By now we know that genetically modified food makes up a substantial portion of our diet in the U.S., despite the lack of transparency in labeling. Food companies have been under scrutiny for years regarding lack of labeling for GMOs, and now, a coalition of family farmers and NGOs are working to put a proposition on California’s November ballot to require food companies to label products if they are “produced with genetic engineering.”
If this bill is passed by voters, it could well have a nationwide ripple effect, preventing food companies from going through one labeling process for California products and another for the rest of the country.
This isn’t the first time GMO labeling has been on a ballot. In 2002, Oregon attempted a similar vote, but grocery lobbyists and massive spending by major food companies trumped the proposition.
In 2004, California’s Mendocino County voted on a measure to ban the cultivation of genetically engineered crops there. Santa Cruz, Marin, and Trinity counties all followed soon after. Over the past several years there’s been less outcry over GMOs, with more activism geared toward finding alternatives to the industrial food system. The growth in popularity of farmers’ markets is just one example. Might as well do it yourself if the industry doesn’t want to take care of it, right?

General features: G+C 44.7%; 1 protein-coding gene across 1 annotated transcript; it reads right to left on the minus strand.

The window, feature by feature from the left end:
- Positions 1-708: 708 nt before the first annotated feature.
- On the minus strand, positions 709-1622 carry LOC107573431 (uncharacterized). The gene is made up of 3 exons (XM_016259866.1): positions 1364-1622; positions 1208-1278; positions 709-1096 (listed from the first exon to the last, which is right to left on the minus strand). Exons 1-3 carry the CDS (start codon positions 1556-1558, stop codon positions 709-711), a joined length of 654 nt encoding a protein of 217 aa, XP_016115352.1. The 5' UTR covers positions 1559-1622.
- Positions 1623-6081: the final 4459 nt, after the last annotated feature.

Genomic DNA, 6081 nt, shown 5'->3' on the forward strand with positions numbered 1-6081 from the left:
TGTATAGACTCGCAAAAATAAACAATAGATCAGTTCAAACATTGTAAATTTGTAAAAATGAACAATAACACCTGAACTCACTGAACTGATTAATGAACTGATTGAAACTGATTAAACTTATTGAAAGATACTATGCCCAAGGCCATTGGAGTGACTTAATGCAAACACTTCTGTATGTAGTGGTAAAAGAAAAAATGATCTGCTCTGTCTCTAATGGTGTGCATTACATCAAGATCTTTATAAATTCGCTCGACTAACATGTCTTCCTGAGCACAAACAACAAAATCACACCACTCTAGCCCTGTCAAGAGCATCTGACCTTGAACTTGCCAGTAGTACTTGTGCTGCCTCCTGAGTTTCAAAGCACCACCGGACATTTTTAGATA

Despite the lull in GMO outcry, recent developments have brought it back to the forefront. For example, Monsanto has sold genetically modified sweet corn seeds to many farmers. This will be the first genetically modified vegetable eaten directly by humans, as most GMO corn, canola, and soy products are either fed to animals or added to processed foods.
On top of that, Agriculture Secretary Tom Vilsack announced his agency will allow GE alfalfa to be cultivated, despite companies like Stoneyfield Yogurt, Whole Foods, and Organic Valley fighting against it. This is a pretty big concern for some dairy farmers, too, as alfalfa can easily cross-pollinate with the feed fed to their cows. As a result, organic milk as we know it is could be at risk.
These are just some of the many factors that have led to Californians working toward the 800,000 signatures needed in order to get GMO labeling on the ballot. If it goes through (and we can only hope it does), it could be the beginning of a new level of transparency in the food industry in the United States.